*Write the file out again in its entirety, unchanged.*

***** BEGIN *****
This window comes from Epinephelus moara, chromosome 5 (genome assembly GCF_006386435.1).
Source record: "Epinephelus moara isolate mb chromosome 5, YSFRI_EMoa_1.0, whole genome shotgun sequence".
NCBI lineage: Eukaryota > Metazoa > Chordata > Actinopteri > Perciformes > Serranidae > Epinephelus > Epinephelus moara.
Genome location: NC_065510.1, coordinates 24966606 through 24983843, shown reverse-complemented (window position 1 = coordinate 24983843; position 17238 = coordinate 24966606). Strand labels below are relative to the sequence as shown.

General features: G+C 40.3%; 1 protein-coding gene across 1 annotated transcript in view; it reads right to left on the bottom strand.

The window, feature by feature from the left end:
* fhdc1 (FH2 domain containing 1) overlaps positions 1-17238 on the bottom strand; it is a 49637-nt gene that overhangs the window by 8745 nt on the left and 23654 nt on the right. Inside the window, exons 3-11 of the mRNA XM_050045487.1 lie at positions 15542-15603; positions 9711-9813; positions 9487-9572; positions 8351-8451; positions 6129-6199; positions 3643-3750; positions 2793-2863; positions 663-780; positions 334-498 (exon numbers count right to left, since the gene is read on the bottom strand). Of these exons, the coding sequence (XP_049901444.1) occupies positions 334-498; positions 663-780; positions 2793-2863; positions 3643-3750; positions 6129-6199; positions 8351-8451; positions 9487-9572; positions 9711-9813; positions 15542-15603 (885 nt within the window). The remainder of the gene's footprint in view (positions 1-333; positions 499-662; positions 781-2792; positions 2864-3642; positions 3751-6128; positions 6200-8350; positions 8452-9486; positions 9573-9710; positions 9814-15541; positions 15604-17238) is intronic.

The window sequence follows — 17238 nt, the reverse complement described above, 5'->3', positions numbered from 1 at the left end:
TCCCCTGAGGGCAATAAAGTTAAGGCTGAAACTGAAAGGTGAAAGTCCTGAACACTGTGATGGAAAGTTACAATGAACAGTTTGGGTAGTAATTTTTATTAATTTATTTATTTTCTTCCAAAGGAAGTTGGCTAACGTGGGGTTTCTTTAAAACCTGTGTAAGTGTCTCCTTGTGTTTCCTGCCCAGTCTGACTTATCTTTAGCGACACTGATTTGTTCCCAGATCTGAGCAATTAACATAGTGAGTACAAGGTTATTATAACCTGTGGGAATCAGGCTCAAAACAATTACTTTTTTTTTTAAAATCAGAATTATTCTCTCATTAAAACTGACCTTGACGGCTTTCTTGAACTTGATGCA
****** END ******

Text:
This window comes from Epinephelus moara, chromosome 5 (genome assembly GCF_006386435.1).
Source record: "Epinephelus moara isolate mb chromosome 5, YSFRI_EMoa_1.0, whole genome shotgun sequence".
NCBI lineage: Eukaryota > Metazoa > Chordata > Actinopteri > Perciformes > Serranidae > Epinephelus > Epinephelus moara.
Genome location: NC_065510.1, coordinates 24966606 through 24983843, shown reverse-complemented (window position 1 = coordinate 24983843; position 17238 = coordinate 24966606). Strand labels below are relative to the sequence as shown.

General features: G+C 40.3%; 1 protein-coding gene across 1 annotated transcript in view; it reads right to left on the bottom strand.

The window, feature by feature from the left end:
* fhdc1 (FH2 domain containing 1) overlaps positions 1-17238 on the bottom strand; it is a 49637-nt gene that overhangs the window by 8745 nt on the left and 23654 nt on the right. Inside the window, exons 3-11 of the mRNA XM_050045487.1 lie at positions 15542-15603; positions 9711-9813; positions 9487-9572; positions 8351-8451; positions 6129-6199; positions 3643-3750; positions 2793-2863; positions 663-780; positions 334-498 (exon numbers count right to left, since the gene is read on the bottom strand). Of these exons, the coding sequence (XP_049901444.1) occupies positions 334-498; positions 663-780; positions 2793-2863; positions 3643-3750; positions 6129-6199; positions 8351-8451; positions 9487-9572; positions 9711-9813; positions 15542-15603 (885 nt within the window). The remainder of the gene's footprint in view (positions 1-333; positions 499-662; positions 781-2792; positions 2864-3642; positions 3751-6128; positions 6200-8350; positions 8452-9486; positions 9573-9710; positions 9814-15541; positions 15604-17238) is intronic.

The window sequence follows — 17238 nt, the reverse complement described above, 5'->3', positions numbered from 1 at the left end:
TCCCCTGAGGGCAATAAAGTTAAGGCTGAAACTGAAAGGTGAAAGTCCTGAACACTGTGATGGAAAGTTACAATGAACAGTTTGGGTAGTAATTTTTATTAATTTATTTATTTTCTTCCAAAGGAAGTTGGCTAACGTGGGGTTTCTTTAAAACCTGTGTAAGTGTCTCCTTGTGTTTCCTGCCCAGTCTGACTTATCTTTAGCGACACTGATTTGTTCCCAGATCTGAGCAATTAACATAGTGAGTACAAGGTTATTATAACCTGTGGGAATCAGGCTCAAAACAATTACTTTTTTTTTTAAAATCAGAATTATTCTCTCATTAAAACTGACCTTGACGGCTTTCTTGAACTTGATGCA